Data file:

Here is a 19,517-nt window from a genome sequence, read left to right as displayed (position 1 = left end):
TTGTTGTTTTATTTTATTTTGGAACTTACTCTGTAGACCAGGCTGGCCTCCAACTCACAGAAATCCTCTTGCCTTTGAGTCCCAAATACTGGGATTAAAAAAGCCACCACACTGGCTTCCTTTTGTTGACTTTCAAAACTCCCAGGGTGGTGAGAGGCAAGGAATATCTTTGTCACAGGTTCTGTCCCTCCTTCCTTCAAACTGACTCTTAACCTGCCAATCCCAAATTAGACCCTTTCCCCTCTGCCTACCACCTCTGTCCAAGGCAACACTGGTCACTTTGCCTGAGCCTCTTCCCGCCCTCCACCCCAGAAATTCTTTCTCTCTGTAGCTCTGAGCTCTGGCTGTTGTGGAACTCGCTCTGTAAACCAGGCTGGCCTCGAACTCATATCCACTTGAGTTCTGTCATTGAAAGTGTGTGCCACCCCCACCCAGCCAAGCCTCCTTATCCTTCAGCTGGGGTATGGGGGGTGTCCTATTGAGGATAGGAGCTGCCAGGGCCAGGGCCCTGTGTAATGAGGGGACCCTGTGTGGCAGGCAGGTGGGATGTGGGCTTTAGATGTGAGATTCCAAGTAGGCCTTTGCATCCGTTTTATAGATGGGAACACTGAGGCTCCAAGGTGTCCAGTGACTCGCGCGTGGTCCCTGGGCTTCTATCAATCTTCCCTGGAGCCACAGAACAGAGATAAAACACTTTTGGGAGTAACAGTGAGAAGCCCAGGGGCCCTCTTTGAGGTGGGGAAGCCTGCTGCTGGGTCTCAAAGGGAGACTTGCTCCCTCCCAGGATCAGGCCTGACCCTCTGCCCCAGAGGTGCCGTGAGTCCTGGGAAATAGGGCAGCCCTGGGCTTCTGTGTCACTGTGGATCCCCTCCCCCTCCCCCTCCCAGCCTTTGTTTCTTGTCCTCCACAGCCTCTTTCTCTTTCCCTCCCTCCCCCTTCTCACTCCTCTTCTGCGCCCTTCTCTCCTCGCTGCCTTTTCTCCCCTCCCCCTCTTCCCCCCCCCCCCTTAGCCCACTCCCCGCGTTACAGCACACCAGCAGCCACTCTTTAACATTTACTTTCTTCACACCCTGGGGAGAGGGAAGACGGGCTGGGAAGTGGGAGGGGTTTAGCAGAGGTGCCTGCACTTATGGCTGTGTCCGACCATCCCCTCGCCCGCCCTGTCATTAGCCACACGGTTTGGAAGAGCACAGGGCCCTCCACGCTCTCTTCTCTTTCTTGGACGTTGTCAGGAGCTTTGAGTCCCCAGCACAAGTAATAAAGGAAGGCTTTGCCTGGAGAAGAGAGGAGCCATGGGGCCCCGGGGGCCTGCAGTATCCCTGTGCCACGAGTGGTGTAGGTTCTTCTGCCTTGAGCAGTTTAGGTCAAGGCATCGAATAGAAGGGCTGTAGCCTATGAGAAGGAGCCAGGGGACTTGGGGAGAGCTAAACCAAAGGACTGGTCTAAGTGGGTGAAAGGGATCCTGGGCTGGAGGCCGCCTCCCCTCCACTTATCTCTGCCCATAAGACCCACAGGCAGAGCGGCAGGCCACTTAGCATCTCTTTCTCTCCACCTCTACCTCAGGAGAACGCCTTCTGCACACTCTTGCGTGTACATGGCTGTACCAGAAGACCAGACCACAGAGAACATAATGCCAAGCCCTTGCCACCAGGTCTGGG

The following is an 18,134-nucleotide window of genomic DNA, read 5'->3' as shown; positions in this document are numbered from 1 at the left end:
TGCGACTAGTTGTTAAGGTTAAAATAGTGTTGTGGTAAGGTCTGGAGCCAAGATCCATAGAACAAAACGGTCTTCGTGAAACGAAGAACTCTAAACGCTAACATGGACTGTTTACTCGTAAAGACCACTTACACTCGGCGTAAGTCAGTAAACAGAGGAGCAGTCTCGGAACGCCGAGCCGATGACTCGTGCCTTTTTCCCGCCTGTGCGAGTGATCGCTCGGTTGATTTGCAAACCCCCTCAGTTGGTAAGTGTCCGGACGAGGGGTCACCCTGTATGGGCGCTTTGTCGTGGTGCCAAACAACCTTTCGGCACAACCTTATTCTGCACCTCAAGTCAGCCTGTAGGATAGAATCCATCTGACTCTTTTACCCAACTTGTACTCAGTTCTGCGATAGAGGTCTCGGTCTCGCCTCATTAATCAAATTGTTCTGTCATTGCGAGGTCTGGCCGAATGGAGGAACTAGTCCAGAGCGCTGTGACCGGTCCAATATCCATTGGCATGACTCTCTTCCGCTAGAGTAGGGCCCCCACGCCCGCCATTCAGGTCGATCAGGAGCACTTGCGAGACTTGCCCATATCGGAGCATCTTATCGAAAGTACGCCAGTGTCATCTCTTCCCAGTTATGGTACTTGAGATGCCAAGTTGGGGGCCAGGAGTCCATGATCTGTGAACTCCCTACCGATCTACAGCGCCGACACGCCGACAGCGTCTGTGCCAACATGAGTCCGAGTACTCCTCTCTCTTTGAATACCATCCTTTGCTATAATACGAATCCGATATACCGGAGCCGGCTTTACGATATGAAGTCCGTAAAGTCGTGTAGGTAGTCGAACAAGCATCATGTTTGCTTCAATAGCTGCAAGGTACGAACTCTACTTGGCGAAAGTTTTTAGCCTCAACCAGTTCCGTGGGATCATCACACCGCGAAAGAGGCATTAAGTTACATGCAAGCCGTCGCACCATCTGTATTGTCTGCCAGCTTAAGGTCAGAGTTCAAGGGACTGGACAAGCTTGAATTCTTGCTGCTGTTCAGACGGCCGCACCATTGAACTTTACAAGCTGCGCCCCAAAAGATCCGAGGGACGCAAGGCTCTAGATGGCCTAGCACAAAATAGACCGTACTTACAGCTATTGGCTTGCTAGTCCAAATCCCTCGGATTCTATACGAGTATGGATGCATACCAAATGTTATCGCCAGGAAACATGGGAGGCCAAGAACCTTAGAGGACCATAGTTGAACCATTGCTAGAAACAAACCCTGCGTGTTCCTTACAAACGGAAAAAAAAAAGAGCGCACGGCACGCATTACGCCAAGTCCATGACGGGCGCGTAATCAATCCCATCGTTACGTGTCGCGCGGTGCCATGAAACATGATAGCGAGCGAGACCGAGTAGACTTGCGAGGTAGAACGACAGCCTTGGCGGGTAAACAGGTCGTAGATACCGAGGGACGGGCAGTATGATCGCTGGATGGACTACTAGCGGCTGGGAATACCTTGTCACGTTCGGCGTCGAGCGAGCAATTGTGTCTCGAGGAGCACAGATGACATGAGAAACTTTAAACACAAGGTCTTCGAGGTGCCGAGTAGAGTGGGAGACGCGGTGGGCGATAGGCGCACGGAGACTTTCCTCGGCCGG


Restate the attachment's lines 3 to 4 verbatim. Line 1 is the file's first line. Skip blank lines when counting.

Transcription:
The following is an 18,134-nucleotide window of genomic DNA, read 5'->3' as shown; positions in this document are numbered from 1 at the left end:
TGCGACTAGTTGTTAAGGTTAAAATAGTGTTGTGGTAAGGTCTGGAGCCAAGATCCATAGAACAAAACGGTCTTCGTGAAACGAAGAACTCTAAACGCTAACATGGACTGTTTACTCGTAAAGACCACTTACACTCGGCGTAAGTCAGTAAACAGAGGAGCAGTCTCGGAACGCCGAGCCGATGACTCGTGCCTTTTTCCCGCCTGTGCGAGTGATCGCTCGGTTGATTTGCAAACCCCCTCAGTTGGTAAGTGTCCGGACGAGGGGTCACCCTGTATGGGCGCTTTGTCGTGGTGCCAAACAACCTTTCGGCACAACCTTATTCTGCACCTCAAGTCAGCCTGTAGGATAGAATCCATCTGACTCTTTTACCCAACTTGTACTCAGTTCTGCGATAGAGGTCTCGGTCTCGCCTCATTAATCAAATTGTTCTGTCATTGCGAGGTCTGGCCGAATGGAGGAACTAGTCCAGAGCGCTGTGACCGGTCCAATATCCATTGGCATGACTCTCTTCCGCTAGAGTAGGGCCCCCACGCCCGCCATTCAGGTCGATCAGGAGCACTTGCGAGACTTGCCCATATCGGAGCATCTTATCGAAAGTACGCCAGTGTCATCTCTTCCCAGTTATGGTACTTGAGATGCCAAGTTGGGGGCCAGGAGTCCATGATCTGTGAACTCCCTACCGATCTACAGCGCCGACACGCCGACAGCGTCTGTGCCAACATGAGTCCGAGTACTCCTCTCTCTTTGAATACCATCCTTTGCTATAATACGAATCCGATATACCGGAGCCGGCTTTACGATATGAAGTCCGTAAAGTCGTGTAGGTAGTCGAACAAGCATCATGTTTGCTTCAATAGCTGCAAGGTACGAACTCTACTTGGCGAAAGTTTTTAGCCTCAACCAGTTCCGTGGGATCATCACACCGCGAAAGAGGCATTAAGTTACATGCAAGCCGTCGCACCATCTGTATTGTCTGCCAGCTTAAGGTCAGAGTTCAAGGGACTGGACAAGCTTGAATTCTTGCTGCTGTTCAGACGGCCGCACCATTGAACTTTACAAGCTGCGCCCCAAAAGATCCGAGGGACGCAAGGCTCTAGATGGCCTAGCACAAAATAGACCGTACTTACAGCTATTGGCTTGCTAGTCCAAATCCCTCGGATTCTATACGAGTATGGATGCATACCAAATGTTATCGCCAGGAAACATGGGAGGCCAAGAACCTTAGAGGACCATAGTTGAACCATTGCTAGAAACAAACCCTGCGTGTTCCTTACAAACGGAAAAAAAAAAGAGCGCACGGCACGCATTACGCCAAGTCCATGACGGGCGCGTAATCAATCCCATCGTTACGTGTCGCGCGGTGCCATGAAACATGATAGCGAGCGAGACCGAGTAGACTTGCGAGGTAGAACGACAGCCTTGGCGGGTAAACAGGTCGTAGATACCGAGGGACGGGCAGTATGATCGCTGGATGGACTACTAGCGGCTGGGAATACCTTGTCACGTTCGGCGTCGAGCGAGCAATTGTGTCTCGAGGAGCACAGATGACATGAGAAACTTTAAACACAAGGTCTTCGAGGTGCCGAGTAGAGTGGGAGACGCGGTGGGCGATAGGCGCACGGAGACTTTCCTCGGCCGG